China coronavirus could inflict more economic pain than Sars, analysts say

China coronavirus could inflict more economic pain than Sars, analysts say
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The outbreak of a novel coronavirus in China is increasingly viewed by analysts as posing a greater threat to growth in the world’s second biggest economy than that of the Sars epidemic more than 15 years ago.

The virus, which originated in the central Chinese city of Wuhan but has spread to every province, municipality and autonomous region, has cast fresh doubts on the trajectory of the Chinese economy, from its ability to

support US purchasing demands

as part of the phase one deal or meet Beijing’s goal of doubling gross domestic product (GDP) between 2010 and 2020.

It has come as the country’s growth rate hit its lowest level in nearly three decades, slowing to 6.1 per cent in 2019.

The new pneumonia virus, which on Thursday had killed at least 170 people in China and infected nearly 8,000 around the world, nearing the total number of cases caused by the

severe acute respiratory syndrome (Sars) epidemic

in 2002-2003.

As the disease has spread, government controls to contain the outbreak have seen entertainment, commercial and transport activity across the country grind to a halt, turning the

Lunar New Year holiday, 

which is famed for consumer spending, into a period of silence.

While there are hopes it may only have a short-lived impact on economic growth, much like that of Sars, analysts say circumstances have changed drastically since the beginning of the 21st century, meaning the disease could leave much deeper scars.

Zhang Ming, a researcher at the Chinese Academy of Social Sciences, said in the case of an “optimistic scenario” where the outbreak was brought under control by late March, China’s GDP growth rate in the first quarter could still drop below 5 per cent.

“In 2003, China was in an upwards economic trajectory; but China’s economy now is in a downward trend,” Zhang wrote in a note.

The years following the Sars outbreak were witness to China’s most rapid economic growth, thanks to its entry into the World Trade Organisation in 2001, a vast cheap labour force and frenzied infrastructure investment and property development.

China’s GDP in 2019 was about nine times larger than that of 2003 in current prices. The value of China’s retail sales, a general measure of market size, in 2003 were roughly the equivalent of 40 days in 2019.

At the same time, China is more vulnerable to shocks like an epidemic that restricts the movement of people and cargo. The services sector, which accounted for less than a third of the national economy in 2003 is now worth more than half.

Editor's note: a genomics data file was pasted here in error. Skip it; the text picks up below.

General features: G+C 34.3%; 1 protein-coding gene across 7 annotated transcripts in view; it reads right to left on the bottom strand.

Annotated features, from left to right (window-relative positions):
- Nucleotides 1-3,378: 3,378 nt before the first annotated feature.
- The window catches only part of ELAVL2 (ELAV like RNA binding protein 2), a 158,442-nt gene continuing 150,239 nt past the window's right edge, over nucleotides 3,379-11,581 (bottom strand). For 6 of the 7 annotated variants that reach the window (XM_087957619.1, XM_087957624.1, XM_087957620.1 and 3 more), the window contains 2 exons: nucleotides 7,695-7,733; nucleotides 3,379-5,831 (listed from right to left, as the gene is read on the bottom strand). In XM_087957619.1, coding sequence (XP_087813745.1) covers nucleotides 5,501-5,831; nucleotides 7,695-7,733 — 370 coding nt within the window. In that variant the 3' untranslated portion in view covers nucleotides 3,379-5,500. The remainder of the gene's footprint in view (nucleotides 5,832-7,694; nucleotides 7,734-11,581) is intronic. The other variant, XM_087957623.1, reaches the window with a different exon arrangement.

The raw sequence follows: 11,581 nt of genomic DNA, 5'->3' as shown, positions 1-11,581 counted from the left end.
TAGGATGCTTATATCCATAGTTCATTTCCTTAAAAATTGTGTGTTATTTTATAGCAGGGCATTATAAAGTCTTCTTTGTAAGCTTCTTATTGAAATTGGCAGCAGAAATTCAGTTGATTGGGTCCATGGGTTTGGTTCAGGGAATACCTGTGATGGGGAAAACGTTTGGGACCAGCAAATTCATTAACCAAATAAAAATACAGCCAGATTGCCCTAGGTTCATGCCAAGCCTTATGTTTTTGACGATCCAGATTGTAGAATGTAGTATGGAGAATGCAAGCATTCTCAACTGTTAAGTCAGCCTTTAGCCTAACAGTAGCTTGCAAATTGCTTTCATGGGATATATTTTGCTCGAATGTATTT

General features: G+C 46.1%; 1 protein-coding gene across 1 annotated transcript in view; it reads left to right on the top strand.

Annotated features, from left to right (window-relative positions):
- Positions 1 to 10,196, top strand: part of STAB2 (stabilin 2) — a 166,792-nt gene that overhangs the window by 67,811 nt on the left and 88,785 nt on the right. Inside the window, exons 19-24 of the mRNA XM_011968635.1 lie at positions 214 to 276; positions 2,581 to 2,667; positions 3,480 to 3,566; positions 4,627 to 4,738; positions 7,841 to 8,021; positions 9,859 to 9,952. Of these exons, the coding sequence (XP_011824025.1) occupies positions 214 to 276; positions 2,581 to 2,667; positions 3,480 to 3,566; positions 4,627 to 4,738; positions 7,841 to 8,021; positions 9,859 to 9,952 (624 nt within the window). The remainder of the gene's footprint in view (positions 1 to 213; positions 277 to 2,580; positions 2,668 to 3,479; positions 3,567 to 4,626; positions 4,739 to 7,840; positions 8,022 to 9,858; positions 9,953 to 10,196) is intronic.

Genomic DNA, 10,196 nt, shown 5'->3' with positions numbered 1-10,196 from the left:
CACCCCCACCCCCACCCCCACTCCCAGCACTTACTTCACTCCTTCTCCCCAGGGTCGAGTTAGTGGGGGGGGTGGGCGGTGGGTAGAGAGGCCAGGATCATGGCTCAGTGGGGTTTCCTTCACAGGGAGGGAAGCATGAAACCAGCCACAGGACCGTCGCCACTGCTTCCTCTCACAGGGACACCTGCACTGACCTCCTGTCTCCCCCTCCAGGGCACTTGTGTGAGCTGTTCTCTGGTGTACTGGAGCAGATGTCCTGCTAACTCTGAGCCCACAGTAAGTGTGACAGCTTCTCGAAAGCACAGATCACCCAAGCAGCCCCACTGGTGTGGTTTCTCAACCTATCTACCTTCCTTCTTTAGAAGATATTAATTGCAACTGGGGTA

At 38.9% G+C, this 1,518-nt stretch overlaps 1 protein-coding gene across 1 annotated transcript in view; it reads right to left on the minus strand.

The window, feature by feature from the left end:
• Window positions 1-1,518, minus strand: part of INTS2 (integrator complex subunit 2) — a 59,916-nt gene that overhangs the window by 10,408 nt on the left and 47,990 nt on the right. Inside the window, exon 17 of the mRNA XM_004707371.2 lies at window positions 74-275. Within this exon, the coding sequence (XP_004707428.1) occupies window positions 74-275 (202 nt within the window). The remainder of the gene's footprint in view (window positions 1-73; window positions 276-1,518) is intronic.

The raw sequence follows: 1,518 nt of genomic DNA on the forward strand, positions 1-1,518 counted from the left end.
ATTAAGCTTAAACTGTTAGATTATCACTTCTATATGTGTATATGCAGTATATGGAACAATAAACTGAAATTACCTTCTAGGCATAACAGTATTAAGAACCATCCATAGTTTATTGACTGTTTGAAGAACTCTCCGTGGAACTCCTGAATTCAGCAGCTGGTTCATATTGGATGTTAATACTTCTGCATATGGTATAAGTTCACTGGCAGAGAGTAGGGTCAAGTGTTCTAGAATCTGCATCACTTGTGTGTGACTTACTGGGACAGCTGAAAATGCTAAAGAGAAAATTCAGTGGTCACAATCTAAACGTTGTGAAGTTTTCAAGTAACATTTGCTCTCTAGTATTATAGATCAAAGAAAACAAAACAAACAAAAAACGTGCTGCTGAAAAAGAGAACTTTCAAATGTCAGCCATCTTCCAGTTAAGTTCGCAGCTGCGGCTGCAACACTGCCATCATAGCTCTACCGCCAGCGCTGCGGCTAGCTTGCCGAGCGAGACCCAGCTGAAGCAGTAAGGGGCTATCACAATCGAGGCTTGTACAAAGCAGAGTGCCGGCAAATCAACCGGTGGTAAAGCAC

Li Xunlei, chief economist of Zhongtai Securities, a securities brokerage, said while the coronavirus would not change the country’s “economic rise on the international stage”, its impact on the domestic economy “shouldn’t be underestimated”.

The virus may slow down China’s services growth by one percentage point for 2020, therefore dragging down overall GDP growth by 0.5 percentage points, said Li, who is also an adviser to the Chinese government.

Even if the outbreak peaks in late February, an immediate rebound would be unlikely, Li said. He added the disease could worsen a labour shortage in China’s economic powerhouses – including the provinces of Hubei, Zhejiang and Guangdong – and that economic acitivty “can’t return to normal” as migrant workers could shun the areas.

Potential cuts or delays in international orders for Chinese goods as a result of the outbreak could add further pressure to growth, Li noted.

Larry Hu, chief China economist of Macquarie Capital, said the coronavirus could be a bigger “

black swan

” – a term used to describe unexpected events with serious consequences – for China than Sars given potential damage to consumer sentiment.

It could also be more damaging to the global economy, Hu warned.

“The world today is much flatter than 2003 and China is a lot more integrated into the global supply chain … any potential disruption could cause a shortage of components and the impact would be amplified by the whole supply chain,” Hu wrote in a note.

The Chinese government has yet to give an official estimate of the economic losses from the outbreak, but anecdotes across the country have indicated they will not be light. Starbucks has closed more than 2,000 shops in China, while furniture retailer Ikea has closed all of its outlets.

Many cities across China have turned into

virtual ghost towns

, with venues ranging from the Forbidden City palace complex in Beijing to nail shops and cinemas closing their doors. Domestic travel has plummeted and international airlines including British Airways and Air Canada have suspended flights to the mainland.

Local governments, including in Shanghai, have ordered factories and construction sites to close until at least February 10 – a decision that is set to affect investment and industrial production in the coming months.

Disruption to Chinese retailers, restaurants and tour operators over the Lunar New Year period is likely to cost hundreds of billions of yuan.

Nomura economists led by Ting Lu wrote in a note on Wednesday that the Wuhan coronavirus “may hit the economy harder than Sars” in 2003. They said China’s real GDP growth rate in the first quarter of 2020 could be dragged down by more than two percentage points from an estimated level of 6 per cent.

The Chinese government has not announced a change in its economic policy, namely a prudent monetary policy and proactive fiscal policy, in light of the coronavirus. However, Beijing may have to turn to monetary easing and larger fiscal deficits to help the economy, analysts have said.

“By China’s official numbers, China’s fiscal deficit could exceed 3 per cent of GDP in 2020,” Zhang at CASS noted.

Source: SMCP

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